I joined the company a little over five years ago and saw the opportunity to really expand our brand beyond the United States and it seemed that Europe would be a natural next step for us just because of the similarities in the department store structure and the customer profile. It was sort of fortuitous actually as we had somebody from Harrods that knew the brand from her experience working in the States at Saks Fifth Avenue. She saw there was an opportunity here to really develop the business and we were looking for somebody in Europe to do just that so the timing was really terrific. That was just a little over three years ago now.
The buyers from Harrods come to New York to shop the collection each season and because they really understand what’s going on in the world of fashion they come with a great perspective and they push the envelope. I think the assortment you see at Harrods is probably the finest in the world and they’ve given us this beautiful home here to showcase the brand.
Many brands these days that have formerly been happy with catering to the older, more established woman, are now going after the younger set…the twenty somethings. Is this something the St. John brand is looking towards for the future? Perhaps redesigning a bit to fit for a younger buyer?
We generally don’t even speak in age because the brand is so much more lifestyle driven. Women today that are in their 50s and 60s dress the same way in which women in their 30s and 40s dress. So there’s been a real democratisation of fashion. Everybody wants to look relevant and everyone wants to look younger. However, our customer is very intelligent, very accomplished, and truly we embrace our customer no matter what her age. We never set out to say we wish we had a twenty year old or a thirty year old customer because we know eventually that customer will graduate into our brand. We think there are a lot of women out there that nobody else is addressing that we can capture so we think it’s a pretty exciting moment.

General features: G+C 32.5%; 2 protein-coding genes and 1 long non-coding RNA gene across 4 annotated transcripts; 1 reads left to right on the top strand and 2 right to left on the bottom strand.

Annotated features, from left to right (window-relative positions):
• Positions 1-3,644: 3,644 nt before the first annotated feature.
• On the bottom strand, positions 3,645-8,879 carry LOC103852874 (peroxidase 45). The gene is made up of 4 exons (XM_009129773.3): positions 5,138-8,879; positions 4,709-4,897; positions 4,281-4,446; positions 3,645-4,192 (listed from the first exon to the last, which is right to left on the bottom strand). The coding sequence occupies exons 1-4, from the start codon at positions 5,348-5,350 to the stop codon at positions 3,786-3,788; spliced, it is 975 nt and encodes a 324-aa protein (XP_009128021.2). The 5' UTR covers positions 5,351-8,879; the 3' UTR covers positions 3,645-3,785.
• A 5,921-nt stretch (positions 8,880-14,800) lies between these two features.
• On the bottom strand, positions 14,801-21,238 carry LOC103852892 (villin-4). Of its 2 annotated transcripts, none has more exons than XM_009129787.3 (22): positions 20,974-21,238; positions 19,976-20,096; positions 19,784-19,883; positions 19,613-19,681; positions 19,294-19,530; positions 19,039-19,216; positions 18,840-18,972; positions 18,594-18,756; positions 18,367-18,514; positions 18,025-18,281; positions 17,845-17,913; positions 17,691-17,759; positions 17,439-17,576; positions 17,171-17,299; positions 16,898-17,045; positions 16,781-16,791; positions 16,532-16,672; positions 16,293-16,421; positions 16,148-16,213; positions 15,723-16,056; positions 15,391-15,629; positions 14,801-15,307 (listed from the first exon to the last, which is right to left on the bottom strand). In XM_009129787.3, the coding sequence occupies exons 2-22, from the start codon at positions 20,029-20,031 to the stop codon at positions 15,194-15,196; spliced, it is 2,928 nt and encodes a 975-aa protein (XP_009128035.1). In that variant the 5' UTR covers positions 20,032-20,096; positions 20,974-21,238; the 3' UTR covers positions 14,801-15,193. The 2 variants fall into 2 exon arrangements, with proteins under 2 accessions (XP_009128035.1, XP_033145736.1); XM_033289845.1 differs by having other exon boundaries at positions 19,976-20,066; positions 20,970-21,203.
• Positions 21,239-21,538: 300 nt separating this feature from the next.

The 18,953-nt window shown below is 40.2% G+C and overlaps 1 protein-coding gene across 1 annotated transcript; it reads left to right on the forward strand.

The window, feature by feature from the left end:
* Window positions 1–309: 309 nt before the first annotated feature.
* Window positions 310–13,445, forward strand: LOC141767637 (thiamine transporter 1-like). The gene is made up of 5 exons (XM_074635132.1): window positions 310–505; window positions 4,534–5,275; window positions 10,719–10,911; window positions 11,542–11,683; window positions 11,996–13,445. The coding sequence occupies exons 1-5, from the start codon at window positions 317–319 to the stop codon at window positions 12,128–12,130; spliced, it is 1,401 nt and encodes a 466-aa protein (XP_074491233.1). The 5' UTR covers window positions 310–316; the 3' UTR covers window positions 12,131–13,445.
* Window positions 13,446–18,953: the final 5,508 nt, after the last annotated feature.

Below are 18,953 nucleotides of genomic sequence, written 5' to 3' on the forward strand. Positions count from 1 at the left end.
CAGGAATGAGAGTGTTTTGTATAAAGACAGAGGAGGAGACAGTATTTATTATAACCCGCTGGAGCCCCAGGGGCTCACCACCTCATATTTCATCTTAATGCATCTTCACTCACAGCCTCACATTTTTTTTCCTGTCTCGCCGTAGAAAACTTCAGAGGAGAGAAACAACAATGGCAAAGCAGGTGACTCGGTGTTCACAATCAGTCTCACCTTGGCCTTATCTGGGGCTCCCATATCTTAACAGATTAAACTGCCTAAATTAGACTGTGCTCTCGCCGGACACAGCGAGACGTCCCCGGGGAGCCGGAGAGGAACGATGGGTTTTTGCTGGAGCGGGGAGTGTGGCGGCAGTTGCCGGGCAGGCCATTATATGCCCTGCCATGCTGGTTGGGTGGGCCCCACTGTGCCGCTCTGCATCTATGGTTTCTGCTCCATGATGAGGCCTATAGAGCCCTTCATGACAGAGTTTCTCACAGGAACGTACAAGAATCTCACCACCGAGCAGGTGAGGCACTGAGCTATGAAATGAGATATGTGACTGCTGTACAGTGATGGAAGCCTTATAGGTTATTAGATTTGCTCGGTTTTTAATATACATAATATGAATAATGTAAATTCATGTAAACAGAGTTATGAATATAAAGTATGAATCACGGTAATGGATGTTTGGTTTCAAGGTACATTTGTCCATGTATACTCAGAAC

Can you us a little bit about what we have to look forward to with the autumn winter 2012 collection in store now?
We are known for colour and novelty so this fall we really made a concentrated effort to go back to that. I would say that’s our brand DNA. So we have really beautiful colours of emerald, lapis and ruby. We are definitely in this moment when people are looking for something unique and special. So it’s colour and dual tone colours this season that are really important for the St. John brand. Anything that looks new and different is really flying off the racks. We have a lot of pieces this season that are trimmed in fur or feathers and these are doing really well.
And finally, how are you accommodating the modern woman?
The St. John woman is so busy that she’s looking for shopping to be an easy experience. The level of service here at Harrods, and at all our boutiques really, is pretty incredible. We’ve also recently just launched with Harrods online and of course we have e-commerce in the United States. We have a lot of customers that do their research online and come into the shop and pick up the garments. We know our customer is reading fashion blogs and she’s getting information there. That’s really been a new phenomenon for us. We’re finding that the St. John customer is online a lot, based on our research. In fact, we found some of our customers are more influenced by what they find online versus traditional print magazines, which is particularly interesting.